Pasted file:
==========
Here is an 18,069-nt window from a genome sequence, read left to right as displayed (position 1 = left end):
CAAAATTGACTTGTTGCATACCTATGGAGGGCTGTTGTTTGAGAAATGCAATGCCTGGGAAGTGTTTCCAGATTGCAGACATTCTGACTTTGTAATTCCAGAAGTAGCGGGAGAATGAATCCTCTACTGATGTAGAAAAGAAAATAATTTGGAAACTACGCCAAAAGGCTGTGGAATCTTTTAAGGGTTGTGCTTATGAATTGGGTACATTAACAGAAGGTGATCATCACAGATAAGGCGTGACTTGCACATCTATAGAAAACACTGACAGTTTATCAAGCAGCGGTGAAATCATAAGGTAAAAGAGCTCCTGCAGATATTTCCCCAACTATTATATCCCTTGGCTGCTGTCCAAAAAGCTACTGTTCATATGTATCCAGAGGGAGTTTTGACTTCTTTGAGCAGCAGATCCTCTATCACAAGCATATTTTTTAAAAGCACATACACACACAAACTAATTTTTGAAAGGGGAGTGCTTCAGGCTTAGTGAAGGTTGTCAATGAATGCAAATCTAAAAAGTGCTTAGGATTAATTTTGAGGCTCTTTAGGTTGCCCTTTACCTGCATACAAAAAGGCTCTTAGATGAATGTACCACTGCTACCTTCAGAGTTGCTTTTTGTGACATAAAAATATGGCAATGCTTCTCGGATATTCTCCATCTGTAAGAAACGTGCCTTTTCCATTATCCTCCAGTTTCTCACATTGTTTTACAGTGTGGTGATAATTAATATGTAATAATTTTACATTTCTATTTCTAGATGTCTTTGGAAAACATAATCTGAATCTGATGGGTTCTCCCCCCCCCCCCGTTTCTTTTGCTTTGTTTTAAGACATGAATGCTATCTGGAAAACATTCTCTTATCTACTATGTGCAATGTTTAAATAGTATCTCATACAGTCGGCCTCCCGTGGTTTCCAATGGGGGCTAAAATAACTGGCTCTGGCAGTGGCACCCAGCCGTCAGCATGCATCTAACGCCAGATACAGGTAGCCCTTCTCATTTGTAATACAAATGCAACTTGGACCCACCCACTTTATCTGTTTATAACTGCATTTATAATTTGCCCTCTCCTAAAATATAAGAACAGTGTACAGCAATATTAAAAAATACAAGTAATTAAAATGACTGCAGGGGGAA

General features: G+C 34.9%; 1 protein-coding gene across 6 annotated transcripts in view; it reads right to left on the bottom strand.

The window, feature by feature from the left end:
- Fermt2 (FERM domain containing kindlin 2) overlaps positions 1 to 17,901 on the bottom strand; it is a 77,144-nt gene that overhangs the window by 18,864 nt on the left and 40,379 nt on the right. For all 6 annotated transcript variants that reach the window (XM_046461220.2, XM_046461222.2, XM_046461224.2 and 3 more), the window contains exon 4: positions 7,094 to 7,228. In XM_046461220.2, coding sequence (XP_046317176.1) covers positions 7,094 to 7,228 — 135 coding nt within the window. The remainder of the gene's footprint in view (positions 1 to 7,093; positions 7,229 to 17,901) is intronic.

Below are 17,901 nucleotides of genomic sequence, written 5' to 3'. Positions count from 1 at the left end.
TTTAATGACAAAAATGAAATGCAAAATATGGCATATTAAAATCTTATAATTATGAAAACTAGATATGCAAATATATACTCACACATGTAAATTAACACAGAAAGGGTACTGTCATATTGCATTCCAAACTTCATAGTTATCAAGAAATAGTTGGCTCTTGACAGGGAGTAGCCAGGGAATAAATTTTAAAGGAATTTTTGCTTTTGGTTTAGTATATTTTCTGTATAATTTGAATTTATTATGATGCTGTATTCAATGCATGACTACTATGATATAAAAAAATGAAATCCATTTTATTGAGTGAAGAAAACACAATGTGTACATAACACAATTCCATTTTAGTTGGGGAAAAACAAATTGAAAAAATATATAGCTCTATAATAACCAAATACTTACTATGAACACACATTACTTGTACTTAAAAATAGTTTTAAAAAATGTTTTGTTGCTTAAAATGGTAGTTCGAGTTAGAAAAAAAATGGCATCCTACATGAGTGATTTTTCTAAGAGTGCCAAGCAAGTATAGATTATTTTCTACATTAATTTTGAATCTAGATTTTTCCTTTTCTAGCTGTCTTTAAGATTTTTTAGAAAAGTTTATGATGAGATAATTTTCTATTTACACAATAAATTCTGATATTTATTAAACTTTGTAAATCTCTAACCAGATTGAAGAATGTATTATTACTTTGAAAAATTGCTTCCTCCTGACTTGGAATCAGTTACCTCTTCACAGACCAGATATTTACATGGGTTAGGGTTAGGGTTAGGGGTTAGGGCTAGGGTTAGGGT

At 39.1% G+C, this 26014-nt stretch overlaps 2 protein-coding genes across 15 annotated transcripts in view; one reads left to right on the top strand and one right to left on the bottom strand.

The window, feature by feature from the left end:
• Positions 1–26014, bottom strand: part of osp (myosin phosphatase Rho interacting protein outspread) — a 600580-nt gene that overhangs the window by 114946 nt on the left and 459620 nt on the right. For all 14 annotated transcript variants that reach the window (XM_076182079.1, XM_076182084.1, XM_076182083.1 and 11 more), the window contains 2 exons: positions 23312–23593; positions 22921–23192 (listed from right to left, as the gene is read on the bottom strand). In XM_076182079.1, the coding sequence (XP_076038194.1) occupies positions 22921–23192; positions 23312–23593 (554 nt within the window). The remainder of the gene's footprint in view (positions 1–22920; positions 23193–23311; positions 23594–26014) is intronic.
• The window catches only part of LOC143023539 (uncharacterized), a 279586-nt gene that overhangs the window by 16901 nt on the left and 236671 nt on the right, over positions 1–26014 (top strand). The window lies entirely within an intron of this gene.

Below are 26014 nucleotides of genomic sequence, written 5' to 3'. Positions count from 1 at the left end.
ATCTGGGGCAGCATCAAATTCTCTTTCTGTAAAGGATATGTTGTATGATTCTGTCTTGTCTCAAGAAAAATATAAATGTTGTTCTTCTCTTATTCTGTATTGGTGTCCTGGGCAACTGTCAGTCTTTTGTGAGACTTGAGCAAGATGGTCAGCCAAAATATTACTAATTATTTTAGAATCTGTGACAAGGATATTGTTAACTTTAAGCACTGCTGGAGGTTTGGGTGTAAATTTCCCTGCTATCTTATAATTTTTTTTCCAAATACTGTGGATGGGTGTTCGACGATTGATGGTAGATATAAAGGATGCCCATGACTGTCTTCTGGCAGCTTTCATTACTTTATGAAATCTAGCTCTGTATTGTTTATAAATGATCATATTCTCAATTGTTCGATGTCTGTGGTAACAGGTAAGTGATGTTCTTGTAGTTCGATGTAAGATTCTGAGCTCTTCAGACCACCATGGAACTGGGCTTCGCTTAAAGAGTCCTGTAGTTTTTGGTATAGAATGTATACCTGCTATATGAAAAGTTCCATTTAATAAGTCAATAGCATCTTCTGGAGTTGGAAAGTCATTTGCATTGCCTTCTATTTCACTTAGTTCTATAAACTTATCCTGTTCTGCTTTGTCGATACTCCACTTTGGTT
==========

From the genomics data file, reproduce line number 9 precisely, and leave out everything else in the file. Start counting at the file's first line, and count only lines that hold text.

The window, feature by feature from the left end: